FoodMaven raises $8.6M to help fight food waste
FoodMaven, a Colorado-based startup working to reduce food waste, has raised $8.6 million in Series A financing, according to Food Business News. This initial round includes funding from the Walton family, which owns about half of the Walmart retail chain.
The company, which started operating in July 2016 and counts former Whole Foods co-CEO Walter Robb among its board members, buys excess food items from retail stores and distributors and sells them via an online marketplace to restaurants, institutions and commercial food preparers. It also handles locally grown food as well as imperfect items with minor cosmetic issues. FoodMaven has about 700 customers in Colorado and expects to do about $10 million in revenue this year.
“We are deeply grateful for the vote of confidence this financing represents for what we are doing, but also for the shared passion of creating a market-based solution for a number of societal issues that include: food waste, hunger and negative environmental impacts,” Patrick Bultema, chairman, CEO and co-founder of FoodMaven, said in a statement.
The U.S. throws away about 40% of the food produced here every year, with an estimated value of about $200 billion. While plenty of non-profits and charitable organizations around the country do what they can to intercept usable items and get them to needy people, FoodMaven has a different model. The for-profit company sells as many unwanted food items as possible and donates whatever can't be sold.
The food industry has been working on the problem for some time. In 2011, the Food Marketing Institute and the Grocery Manufacturers Association established the Food Waste Reduction Alliance, a coalition of manufacturers and retailers seeking to reduce food waste through recycling, charitable donations and other means.
Kroger recently ran a TV and radio ad campaign to raise awareness for its Zero Hunger | Zero Waste initiative, which aims to end hunger in the neighborhoods the retailer operates in and eliminate company waste by 2025, according to a company release. The ads ran through the holiday season in 191 U.S. media markets. Manufacturers are addressing the problem, as well: Morton Salt has produced an anti-food waste video to call attention to the problem, and the company said it plans to eliminate food waste at its offices and operations by 2030.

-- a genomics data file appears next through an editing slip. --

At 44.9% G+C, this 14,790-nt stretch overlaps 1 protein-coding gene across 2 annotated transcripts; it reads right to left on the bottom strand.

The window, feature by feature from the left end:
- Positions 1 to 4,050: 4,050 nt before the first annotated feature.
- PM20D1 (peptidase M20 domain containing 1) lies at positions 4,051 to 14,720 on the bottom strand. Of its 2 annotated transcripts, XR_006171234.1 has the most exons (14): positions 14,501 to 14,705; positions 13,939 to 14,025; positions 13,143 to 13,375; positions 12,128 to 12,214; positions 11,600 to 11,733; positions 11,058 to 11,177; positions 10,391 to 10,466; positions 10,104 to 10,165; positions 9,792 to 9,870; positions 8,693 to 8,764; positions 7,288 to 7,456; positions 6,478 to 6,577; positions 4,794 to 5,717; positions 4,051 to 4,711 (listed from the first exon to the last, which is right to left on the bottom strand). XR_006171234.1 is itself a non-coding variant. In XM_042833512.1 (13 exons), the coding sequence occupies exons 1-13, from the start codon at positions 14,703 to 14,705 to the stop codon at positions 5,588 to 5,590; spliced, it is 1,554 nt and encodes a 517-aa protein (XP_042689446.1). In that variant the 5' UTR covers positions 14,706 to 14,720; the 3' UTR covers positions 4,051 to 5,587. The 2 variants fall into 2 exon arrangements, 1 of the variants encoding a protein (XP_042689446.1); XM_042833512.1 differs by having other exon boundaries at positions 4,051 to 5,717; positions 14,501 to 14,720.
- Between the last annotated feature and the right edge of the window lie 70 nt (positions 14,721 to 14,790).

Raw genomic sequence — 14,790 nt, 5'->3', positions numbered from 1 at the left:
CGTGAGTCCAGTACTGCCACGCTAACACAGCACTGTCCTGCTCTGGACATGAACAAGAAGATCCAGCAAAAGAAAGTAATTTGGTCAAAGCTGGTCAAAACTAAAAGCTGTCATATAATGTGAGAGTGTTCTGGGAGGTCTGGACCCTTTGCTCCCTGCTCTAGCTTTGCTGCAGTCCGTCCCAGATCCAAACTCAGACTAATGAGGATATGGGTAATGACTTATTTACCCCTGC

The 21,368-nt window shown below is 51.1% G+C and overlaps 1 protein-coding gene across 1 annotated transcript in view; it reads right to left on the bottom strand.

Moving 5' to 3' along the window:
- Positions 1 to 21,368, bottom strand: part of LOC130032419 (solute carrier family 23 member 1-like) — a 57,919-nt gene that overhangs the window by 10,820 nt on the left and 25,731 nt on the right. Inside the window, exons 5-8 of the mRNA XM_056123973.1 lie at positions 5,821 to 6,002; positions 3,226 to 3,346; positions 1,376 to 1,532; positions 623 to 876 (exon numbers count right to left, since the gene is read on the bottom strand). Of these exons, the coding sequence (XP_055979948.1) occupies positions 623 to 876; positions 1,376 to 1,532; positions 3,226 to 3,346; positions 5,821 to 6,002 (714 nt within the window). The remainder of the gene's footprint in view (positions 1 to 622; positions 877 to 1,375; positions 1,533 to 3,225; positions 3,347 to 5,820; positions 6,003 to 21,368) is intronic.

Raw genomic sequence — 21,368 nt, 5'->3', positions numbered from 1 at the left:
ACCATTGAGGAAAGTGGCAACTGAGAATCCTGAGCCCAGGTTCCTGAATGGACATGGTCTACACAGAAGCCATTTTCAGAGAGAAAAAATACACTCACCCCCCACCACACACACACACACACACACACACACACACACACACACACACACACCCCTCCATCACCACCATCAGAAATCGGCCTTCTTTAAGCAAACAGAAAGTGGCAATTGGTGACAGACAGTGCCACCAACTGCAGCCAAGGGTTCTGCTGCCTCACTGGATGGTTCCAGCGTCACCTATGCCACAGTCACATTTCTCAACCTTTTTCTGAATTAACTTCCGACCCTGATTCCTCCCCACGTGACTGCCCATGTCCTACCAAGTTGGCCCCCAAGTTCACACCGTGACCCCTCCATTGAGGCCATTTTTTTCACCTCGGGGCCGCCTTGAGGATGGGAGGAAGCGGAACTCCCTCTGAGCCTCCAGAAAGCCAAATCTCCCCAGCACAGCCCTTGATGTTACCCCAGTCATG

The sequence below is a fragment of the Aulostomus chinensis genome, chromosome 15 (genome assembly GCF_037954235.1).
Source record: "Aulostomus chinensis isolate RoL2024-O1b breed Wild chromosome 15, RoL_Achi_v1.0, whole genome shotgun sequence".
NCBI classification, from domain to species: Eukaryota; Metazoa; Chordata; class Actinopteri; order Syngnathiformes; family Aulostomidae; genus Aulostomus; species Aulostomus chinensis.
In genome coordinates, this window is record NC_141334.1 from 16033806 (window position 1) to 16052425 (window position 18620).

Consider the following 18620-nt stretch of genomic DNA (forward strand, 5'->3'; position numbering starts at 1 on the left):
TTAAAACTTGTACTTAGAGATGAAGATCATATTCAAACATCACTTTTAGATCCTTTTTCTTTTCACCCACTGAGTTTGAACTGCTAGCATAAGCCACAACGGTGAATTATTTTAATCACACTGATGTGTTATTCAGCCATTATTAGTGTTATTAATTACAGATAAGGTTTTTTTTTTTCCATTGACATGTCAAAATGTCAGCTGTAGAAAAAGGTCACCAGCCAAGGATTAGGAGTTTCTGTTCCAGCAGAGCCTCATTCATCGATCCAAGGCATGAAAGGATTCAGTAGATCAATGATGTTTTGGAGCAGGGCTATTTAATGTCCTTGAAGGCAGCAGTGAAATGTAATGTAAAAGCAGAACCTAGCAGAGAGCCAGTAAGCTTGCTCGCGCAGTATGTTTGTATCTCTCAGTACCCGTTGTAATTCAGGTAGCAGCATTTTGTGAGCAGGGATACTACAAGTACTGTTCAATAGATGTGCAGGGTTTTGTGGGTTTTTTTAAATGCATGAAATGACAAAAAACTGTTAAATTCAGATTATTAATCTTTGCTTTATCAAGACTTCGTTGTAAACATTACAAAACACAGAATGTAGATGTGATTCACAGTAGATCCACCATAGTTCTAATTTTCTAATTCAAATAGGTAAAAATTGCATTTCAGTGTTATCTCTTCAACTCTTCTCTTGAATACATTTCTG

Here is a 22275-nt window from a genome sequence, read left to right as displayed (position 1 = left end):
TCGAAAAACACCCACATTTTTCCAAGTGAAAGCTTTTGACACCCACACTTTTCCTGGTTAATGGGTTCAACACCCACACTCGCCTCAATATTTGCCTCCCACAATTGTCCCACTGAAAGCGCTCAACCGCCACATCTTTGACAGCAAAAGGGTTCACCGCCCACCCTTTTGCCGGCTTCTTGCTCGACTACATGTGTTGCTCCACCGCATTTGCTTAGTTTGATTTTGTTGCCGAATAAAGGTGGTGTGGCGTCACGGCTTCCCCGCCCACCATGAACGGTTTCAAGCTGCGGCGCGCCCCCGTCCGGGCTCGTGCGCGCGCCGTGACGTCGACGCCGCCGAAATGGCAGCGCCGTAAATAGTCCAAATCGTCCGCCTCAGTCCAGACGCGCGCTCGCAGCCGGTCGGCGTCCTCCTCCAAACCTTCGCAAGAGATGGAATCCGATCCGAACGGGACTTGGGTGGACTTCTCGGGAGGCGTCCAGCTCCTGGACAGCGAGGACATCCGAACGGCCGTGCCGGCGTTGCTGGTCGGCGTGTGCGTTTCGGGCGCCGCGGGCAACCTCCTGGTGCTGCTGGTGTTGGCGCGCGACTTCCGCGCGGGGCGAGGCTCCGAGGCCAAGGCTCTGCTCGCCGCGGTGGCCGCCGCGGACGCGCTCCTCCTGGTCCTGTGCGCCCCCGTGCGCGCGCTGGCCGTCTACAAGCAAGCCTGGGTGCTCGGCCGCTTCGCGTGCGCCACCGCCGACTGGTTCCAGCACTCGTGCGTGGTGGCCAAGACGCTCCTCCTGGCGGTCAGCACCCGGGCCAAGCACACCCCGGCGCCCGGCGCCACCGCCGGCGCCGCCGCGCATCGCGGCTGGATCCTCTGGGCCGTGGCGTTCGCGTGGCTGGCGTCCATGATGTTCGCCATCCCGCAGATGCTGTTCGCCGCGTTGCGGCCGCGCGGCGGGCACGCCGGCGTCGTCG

FoodMaven will use the cash infusion from this latest funding round to support logistics capacity, invest in technology and innovation, and hire more employees and leaders, the company said. The group also plans to expand its operations to 100 metro areas over the next five years.
It doesn't hurt the cause that Walter Robb, co-CEO of Whole Foods Stores, joined the FoodMaven board this past fall and also invested in the company. The fact that FoodMaven diverted more than 800,000 pounds of food from landfills in 2016 was part of the ongoing success story that reportedly drew Robb to the project.
The Walton family isn't known for supporting causes like this one, but food waste significantly impacts the country's largest retailer. According to a 2016 blog post by Frank Yiannas, Walmart's vice president of food safety, Walmart has standardized its product date labels to state "Best if used by" and found ways to divert usable fresh produce that might previously have been tossed out for imperfections.
Produce is one of the largest problems when it comes to food waste, especially at the retail level. In 2015, approximately 6.7 billion pounds of fruits and vegetables went unharvested or unsold by growers, according to a study by the United Nations Food and Agriculture Organization and World Economics Forum. Poor ordering and forecasting processes are two causes, but grocers are also used to overstocking items to provide as much choice as possible to shoppers.
FoodMaven has done quite a bit to divert food waste in Denver and Colorado Springs, and now it has the financial backing to start implementing its ambitious plan in metro areas across the country. It will be interesting to see how well it addresses the difficult but ultimately solvable food waste problem.